It’s crucial for individuals, healthcare systems, and policymakers to prepare for the next emerging disease - even if it isn’t monkeypox, says nurse researcher Dr. Rachel Cox.

With monkeypox cases on the rise and headlines about the disease changing every day, many people have been left wondering what exactly the “new” disease is, how it spreads, and if they should be concerned.  

Rachel Cox, DNP, FNP-BC, a board-certified Family Nurse Practitioner and Assistant Professor of Nursing at MGH Institute of Health Professions, says that the first thing to understand is that monkeypox disease isn’t new.  

“Monkeypox has been reported in several central and west African countries since 1970,” says Dr. Cox. “However recently, monkeypox cases have occurred in at least 30 countries including the United States.”  

The United States has seen monkeypox outbreaks before, too. There were two travel-associated cases in 2021 and 47 confirmed and probable cases in 2003. 

An expert in epidemiology, infectious diseases, and how climate change will accelerate the arrival of the next pandemic, Cox says monkeypox disease comes from the same family of diseases as smallpox, cowpox, and camelpox. Despite this, monkeypox is less severe than smallpox and has an available and effective treatment. “We have seen that vaccination against smallpox may protect against monkeypox,” she says. “An antiviral called Tpoxx [tecovirimat] is also approved in the US to treat smallpox, monkeypox, and cowpox. It may also have use as a preventative medication as well.”  

Close-Contact Transmission 
Monkeypox is transmitted from person to person via close contact with lesions, body fluids, respiratory droplets, and contaminated materials. “Symptoms typically begin 6 to 13 days after exposure and can include headache, fever, chills, sore throat, malaise, fatigue, and swollen lymph nodes,” explains Cox. “Patients then develop a rash often beginning on the face and spreading to the rest of the body. The rash starts with flat lesions that eventually become raised and fill with fluid and pus. The lesions scab and then fall off.” 

With much of the world still feeling the effects of the COVID-19 pandemic, reports of another illness have many people on edge. “It is reasonable to be concerned,” she says. “However, the average person absolutely does not need to panic. It is never a bad idea to wash your hands, regularly disinfect high-touch surfaces, and practice safe sexual practices.” 

Sexual contact is one of the main ways that the World Health Organization has stated that monkeypox is spreading. Cox, however, explains that it is important to know that monkeypox is not a Sexually Transmitted Infection (STI) like syphilis, gonorrhea or HIV/AIDS. “Although monkeypox has been linked to sexual contact, it does not necessarily mean that it is an STI,” she says. “Human-to-human monkeypox transmission generally requires extended contact with lesions or respiratory droplets. Sexual activity provides an avenue for prolonged close physical contact that could contribute to the transmission of disease, but sex on its own is not necessarily the only way this is being spread.”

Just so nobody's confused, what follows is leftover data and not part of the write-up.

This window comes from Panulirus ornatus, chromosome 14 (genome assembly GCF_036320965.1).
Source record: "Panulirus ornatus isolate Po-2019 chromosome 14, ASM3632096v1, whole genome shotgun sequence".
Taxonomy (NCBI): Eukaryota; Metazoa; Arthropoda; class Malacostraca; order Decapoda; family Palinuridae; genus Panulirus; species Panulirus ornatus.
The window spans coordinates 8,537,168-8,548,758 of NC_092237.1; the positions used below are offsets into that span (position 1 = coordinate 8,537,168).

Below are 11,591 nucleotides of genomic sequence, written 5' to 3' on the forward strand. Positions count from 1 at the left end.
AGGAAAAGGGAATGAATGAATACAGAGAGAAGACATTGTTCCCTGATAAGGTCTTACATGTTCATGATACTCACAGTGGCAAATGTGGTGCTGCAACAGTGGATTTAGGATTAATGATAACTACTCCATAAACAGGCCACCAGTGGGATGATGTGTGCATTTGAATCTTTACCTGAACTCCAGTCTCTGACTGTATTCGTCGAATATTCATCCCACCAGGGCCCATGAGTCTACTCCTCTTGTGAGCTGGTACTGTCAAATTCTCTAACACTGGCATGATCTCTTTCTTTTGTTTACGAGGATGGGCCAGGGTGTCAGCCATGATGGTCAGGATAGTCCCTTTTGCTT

Cox emphasizes that it is important for health care workers, the media, and the public to separate the idea of sex and monkeypox.  “We should not necessarily only be associating cases of monkeypox with gay men, bisexual men, and other men who have sex with men,” she says. “We need to make sure that when we talk about monkeypox we are not stigmatizing already disadvantaged groups of people. We need to make sure we are designing public health initiatives that prioritize the health and safety of most vulnerable.” 

A Focus on Preparing for the Next Pandemic 
Instead, Dr. Cox argues that conversations about monkeypox should be centered on how we’re preparing our society, and especially our healthcare systems for the next pandemic. “We know that the healthcare system and supply chains have been struggling,” she says. “Lawmakers at the local, state, and national level need to remember that even if monkeypox does not become more widespread and does not put increased weight on our already depleted healthcare system, We still need to continue to prepare for the next emerging disease.”  

For Cox, preparedness looks different at each level. “Small health care clinics should be looking at their stockpiles and ensuring that they have the correct supplies and personal protective equipment (PPE) should this outbreak become more widespread,” she explains. It is important for organizations to ensure their stockpiles haven’t been depleted and to understand what type of screening policies they would need to put in place should cases become more widespread. 

Larger organizations, on the other hand, should think more broadly. “Bigger healthcare systems need to think about their role in community education,” she says, citing public trainings and info sessions, PPE webinars for staff, and information on prevention techniques as ways larger health care organizations can contribute to public education. “We’ve become sort of numb to pandemics, but it is important for healthcare facilities in general to be reinforcing this. They need to protect their workforce, because the workforce is already struggling, so they need to do whatever they can to make sure that workers are safe, policies are in place to protect them, and patients are educated.”  

At the government level, Cox urges leaders to continue developing data-driven policies. “We need to maintain some of the policies we put in place during the COVID-19 emergency phase,” she says. “If workers are sick, they need to know that they can miss work and still be compensated.” 

Cox emphasizes that leaders need to continue to work to improve supply chain issues as well as ensure nurses, and all healthcare workers are compensated fairly and protected.